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Japanese papers are mainly used for document restoration, especially for dubbing and repairing graphic works (filling gaps, consolidating tears, dubbing fragile documents) or for installing false margins to tension a document.
MORE THAN 1000 YEARS OF KNOW-HOW
Paper manufacture began in Japan at the beginning of the 7th century. Originally, paper was made from hemp, which was difficult to use due to its tough nature. Hemp was gradually replaced by fibres from native shrubs. Manufacturing techniques slowly evolved throughout the country.
The use of Kozo (mulberry tree leaves) was gradually introduced, and the strength of its long fibres made it possible to produce a paper that was both soft and strong. From generation to generation, the manufacturing technique has survived through the centuries.
Traditionally, papermaking was only seasonal. It was a matter of farmers adding Kozo to their culture. The best papers were made during the winter months, which were the months when the farmers could do nothing else. In addition, during these icy months, there were no impurities that would discolour the fibre, which often stretched out on the snow and lightened naturally. However, production was limited and did not match the ever-increasing demand.
Today, the manufacturers of WASHI (wa: Japanese; shi: paper) are building on the qualities of Japanese paper, trying to maintain ancestral traditions and keeping up with changing needs, not only at home but also around the world. Through international exhibitions, demonstrations and workshops, handmade Japanese paper is being rediscovered for its adaptability, longevity, beauty and visual appeal. As a result, the majority of art restorers use this product.
Japan paper for preventive and curative conservation is of excellent quality and traditionally hand-made by small, elite local papermakers. Made of cellulose fibres from the wood of certain varieties of shrubs, Washi are mainly produced from the species of mulberry trees. The most commonly used fibres are Kozo, Mitsumata and Gampi.
One of the main qualities of this paper is its resistance to time. It owes this longevity to the traditional methods of cooking, stack refining and drying used in its production.
Washi paper is generally pH neutral. Its condition is always good, even after more than 1000 years, and this is most certainly due to the "ingredients" that make it up.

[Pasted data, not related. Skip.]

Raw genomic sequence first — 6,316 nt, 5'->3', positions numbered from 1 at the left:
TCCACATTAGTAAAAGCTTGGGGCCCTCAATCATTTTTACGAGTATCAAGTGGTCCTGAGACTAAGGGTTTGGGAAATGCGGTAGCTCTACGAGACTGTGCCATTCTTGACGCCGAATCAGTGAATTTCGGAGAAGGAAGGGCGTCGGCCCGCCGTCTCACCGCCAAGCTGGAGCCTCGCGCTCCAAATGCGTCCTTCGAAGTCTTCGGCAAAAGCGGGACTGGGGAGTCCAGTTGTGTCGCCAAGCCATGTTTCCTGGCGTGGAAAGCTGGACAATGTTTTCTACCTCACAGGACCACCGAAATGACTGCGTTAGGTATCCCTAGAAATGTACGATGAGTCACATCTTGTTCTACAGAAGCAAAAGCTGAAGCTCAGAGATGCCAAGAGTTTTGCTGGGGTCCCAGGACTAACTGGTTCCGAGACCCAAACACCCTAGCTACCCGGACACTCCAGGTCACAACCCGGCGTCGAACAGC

A paper renowned for its strength
Japanese paper is particularly renowned for its strength due to its method of manufacture, the so-called "nagashi-zuki" method, which consists of interlacing long plant fibres into a uniformly strong sheet, then shaking the fibres back and forth in a mixture of water and neri or another plant with suitable sticky properties.
Then, as the fibres intertwine, the liquid is gradually wrung out with a repeated rocking motion until a regular, strong sheet of paper is produced.
THE MAIN PAPER FIBRES
Kozo is used in the manufacture of Japanese paper and accounts for nearly 80% of all paper used in restoration. Cultivated annually, Kozo consists of long fibres which generally results in strong and resistant papers.
Mitsumata and Gampi
Mitsumata and Gampi are rarer plant species. Mitsumata usually produces glossy, denser, very soft and noisy papers when crumpled, whereas Gampi produces fine, transparent and rather glossy papers. Depending on the treatment of the fibres, the choice of the preferred plant species and the manufacturing process itself, these characteristics may vary and the papers differ in colour (off-white, gold, light yellow, cream, etc.) as well as in thickness or texture.
HOW TO RECOGNISE QUALITY PAPER?
You should recognise the quality of a good Japanese paper by looking at :
The edges of a sheet of Japan paper are "puffy", the sheet has not been trimmed. Hand-made paper necessarily has an excess of pulp on the edges of the sheet "made to shape".
its fibres :
Look at the paper in transparency and see the clearly visible fibres intertwined in a star shape.
its warmth :
Difficult to assess but a good quality Japanese paper feels like a warm cloth to the touch.
its natural colour:
Beware of a paper with an "intense" whiteness which may have been chemically bleached and which therefore certainly does not have a neutral PH.
LISTED AS PART OF THE INTANGIBLE CULTURAL HERITAGE OF HUMANITY (UNESCO)
Washi, traditional Japanese craft paper making skills The traditional skill of making handmade paper, or Washi, is practiced in three communities in Japan: Misumi-cho district in Hamada city, located in Shimane Prefecture; Mino city in Gifu Prefecture, and Ogawa city/ Higashi-chichibu village in Saitama Prefecture. This paper is made from the fibres of the paper mulberry tree, which are soaked in clear river water, thickened and then filtered through a bamboo screen.
Most people in the three communities play different roles in maintaining the viability of this know-how, from growing mulberry trees to teaching techniques, creating new products and promoting Washi nationally and internationally. The transmission of Washi papermaking is done at three levels: in the families of Washi artisans, in preservation associations and in local municipalities. The families and their employees work and train under the guidance of Washi masters, who have inherited the techniques from their parents.
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